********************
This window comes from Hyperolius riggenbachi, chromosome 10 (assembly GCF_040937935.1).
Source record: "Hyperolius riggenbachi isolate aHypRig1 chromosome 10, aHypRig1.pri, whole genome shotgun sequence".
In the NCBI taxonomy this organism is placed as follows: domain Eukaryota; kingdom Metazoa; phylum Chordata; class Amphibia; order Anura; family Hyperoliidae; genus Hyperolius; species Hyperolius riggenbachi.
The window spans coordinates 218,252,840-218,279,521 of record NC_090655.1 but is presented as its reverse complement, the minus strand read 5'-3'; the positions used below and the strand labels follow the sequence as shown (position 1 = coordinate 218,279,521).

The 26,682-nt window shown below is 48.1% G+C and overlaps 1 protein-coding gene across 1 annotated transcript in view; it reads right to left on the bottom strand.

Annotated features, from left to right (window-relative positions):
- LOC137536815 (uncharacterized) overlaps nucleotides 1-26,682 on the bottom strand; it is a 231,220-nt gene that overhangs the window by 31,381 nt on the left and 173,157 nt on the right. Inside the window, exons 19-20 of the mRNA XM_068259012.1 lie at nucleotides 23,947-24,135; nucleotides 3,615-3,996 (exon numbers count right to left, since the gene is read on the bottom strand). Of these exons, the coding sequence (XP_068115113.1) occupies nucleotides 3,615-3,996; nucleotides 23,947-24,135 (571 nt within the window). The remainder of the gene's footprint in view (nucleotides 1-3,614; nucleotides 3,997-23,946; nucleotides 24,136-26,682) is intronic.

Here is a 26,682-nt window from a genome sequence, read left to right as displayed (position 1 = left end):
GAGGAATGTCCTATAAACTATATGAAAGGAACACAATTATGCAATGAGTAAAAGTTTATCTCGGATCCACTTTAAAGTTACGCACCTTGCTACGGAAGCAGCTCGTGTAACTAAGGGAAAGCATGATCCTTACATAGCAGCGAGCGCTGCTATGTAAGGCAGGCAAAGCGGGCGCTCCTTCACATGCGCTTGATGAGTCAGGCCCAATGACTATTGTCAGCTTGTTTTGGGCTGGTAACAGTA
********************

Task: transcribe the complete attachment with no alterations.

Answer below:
This window comes from Hyperolius riggenbachi, chromosome 10 (assembly GCF_040937935.1).
Source record: "Hyperolius riggenbachi isolate aHypRig1 chromosome 10, aHypRig1.pri, whole genome shotgun sequence".
In the NCBI taxonomy this organism is placed as follows: domain Eukaryota; kingdom Metazoa; phylum Chordata; class Amphibia; order Anura; family Hyperoliidae; genus Hyperolius; species Hyperolius riggenbachi.
The window spans coordinates 218,252,840-218,279,521 of record NC_090655.1 but is presented as its reverse complement, the minus strand read 5'-3'; the positions used below and the strand labels follow the sequence as shown (position 1 = coordinate 218,279,521).

The 26,682-nt window shown below is 48.1% G+C and overlaps 1 protein-coding gene across 1 annotated transcript in view; it reads right to left on the bottom strand.

Annotated features, from left to right (window-relative positions):
- LOC137536815 (uncharacterized) overlaps nucleotides 1-26,682 on the bottom strand; it is a 231,220-nt gene that overhangs the window by 31,381 nt on the left and 173,157 nt on the right. Inside the window, exons 19-20 of the mRNA XM_068259012.1 lie at nucleotides 23,947-24,135; nucleotides 3,615-3,996 (exon numbers count right to left, since the gene is read on the bottom strand). Of these exons, the coding sequence (XP_068115113.1) occupies nucleotides 3,615-3,996; nucleotides 23,947-24,135 (571 nt within the window). The remainder of the gene's footprint in view (nucleotides 1-3,614; nucleotides 3,997-23,946; nucleotides 24,136-26,682) is intronic.

Here is a 26,682-nt window from a genome sequence, read left to right as displayed (position 1 = left end):
GAGGAATGTCCTATAAACTATATGAAAGGAACACAATTATGCAATGAGTAAAAGTTTATCTCGGATCCACTTTAAAGTTACGCACCTTGCTACGGAAGCAGCTCGTGTAACTAAGGGAAAGCATGATCCTTACATAGCAGCGAGCGCTGCTATGTAAGGCAGGCAAAGCGGGCGCTCCTTCACATGCGCTTGATGAGTCAGGCCCAATGACTATTGTCAGCTTGTTTTGGGCTGGTAACAGTA